• Is it common for employees to be fired for just stating what makes them unhappy (work related or not)? I am glad I never got to work for such abusive employers, I would have been fired approximately 50 times by now. :) – Masked Man Nov 29 '16 at 17:50

Should I tell with my boss about my doubts before I sign the contract? I'm not sure how long I will want to continue with this lifestyle.

Tell your boss that, and your boss is not going to be sure that they want you around either - Congratulations, you have successfully turned your uncertainty into a two-way street.

You wouldn't have asked us your question if you have taken a couple of seconds to put yourself in your boss's shoes. Your boss wants and needs somebody who shows up, unless they have expressed a desire to let you work remotely.

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  • I'm stuck at the center of that street. I don't want to avoid them to fire me if that's their decission, but also I don't want to left the job if they can do something to improve the situation or if they are OK with my warning advice and still wants to contract me. – Gerard Nov 28 '16 at 21:58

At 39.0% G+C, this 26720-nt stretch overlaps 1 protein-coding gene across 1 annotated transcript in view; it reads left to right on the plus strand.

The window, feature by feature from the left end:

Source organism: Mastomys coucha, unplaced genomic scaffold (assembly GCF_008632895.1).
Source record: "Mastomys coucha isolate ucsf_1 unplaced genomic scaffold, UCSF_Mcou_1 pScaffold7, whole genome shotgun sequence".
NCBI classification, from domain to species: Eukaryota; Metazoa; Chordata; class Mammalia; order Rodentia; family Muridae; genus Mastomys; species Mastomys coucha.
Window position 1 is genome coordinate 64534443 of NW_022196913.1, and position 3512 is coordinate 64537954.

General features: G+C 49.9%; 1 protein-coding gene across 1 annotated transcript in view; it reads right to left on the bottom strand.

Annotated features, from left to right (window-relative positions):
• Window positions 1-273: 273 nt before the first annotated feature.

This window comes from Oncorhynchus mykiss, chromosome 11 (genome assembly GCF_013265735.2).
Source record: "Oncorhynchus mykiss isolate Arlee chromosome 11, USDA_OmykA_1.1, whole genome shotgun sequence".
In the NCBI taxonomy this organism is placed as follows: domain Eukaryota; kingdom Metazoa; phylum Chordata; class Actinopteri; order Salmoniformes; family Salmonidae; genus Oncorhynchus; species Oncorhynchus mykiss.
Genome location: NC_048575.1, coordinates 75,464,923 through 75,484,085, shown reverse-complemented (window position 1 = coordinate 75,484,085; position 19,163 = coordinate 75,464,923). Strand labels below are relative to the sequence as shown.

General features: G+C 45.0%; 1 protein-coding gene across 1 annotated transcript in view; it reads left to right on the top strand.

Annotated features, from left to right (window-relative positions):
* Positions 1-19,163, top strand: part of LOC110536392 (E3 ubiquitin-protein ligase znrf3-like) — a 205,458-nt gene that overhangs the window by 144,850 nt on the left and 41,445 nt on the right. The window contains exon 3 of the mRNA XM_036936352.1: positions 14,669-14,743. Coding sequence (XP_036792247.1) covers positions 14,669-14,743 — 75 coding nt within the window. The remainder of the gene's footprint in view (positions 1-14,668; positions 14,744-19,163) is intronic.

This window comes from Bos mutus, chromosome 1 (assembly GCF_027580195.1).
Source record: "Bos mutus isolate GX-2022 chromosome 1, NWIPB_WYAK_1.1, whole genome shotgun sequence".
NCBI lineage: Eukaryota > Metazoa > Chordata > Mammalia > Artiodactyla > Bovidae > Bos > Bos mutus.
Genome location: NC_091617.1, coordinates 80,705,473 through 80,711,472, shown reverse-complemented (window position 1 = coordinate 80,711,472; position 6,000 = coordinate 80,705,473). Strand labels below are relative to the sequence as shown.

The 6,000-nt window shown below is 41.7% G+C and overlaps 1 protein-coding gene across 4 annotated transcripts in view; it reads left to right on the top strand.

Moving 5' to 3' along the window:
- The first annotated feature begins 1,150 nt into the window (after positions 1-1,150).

I live in Iran so the situation and conditions may vary, but if I were you, I would have a honest discussion with my boss, explaining the whole situation (time of travel, pre-determined relocation and its cancelation, getting unmotivated and ....) and ask for solution. there must be 2 options: 1. he/she understands you and tries to find a solution that fits you and the company (best case scenario)
2. he/she doesn't agree/understands you or prefer company's interest above your problem. then you can decide better to leave and find a new job or they might fire you (Worst case scenario). I read about your country unemployment rate, and i know you value having job and income, but according to your situation, I think it worth a shot. it could lead to a better working condition.

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  • Thanks Abtin, maybe its not the best answer, but is the most comprehensive with my situation. But probably the others are right when they say that I shouldn't say anything if I'm not sure what I want to achieve with it. – Gerard Nov 29 '16 at 10:44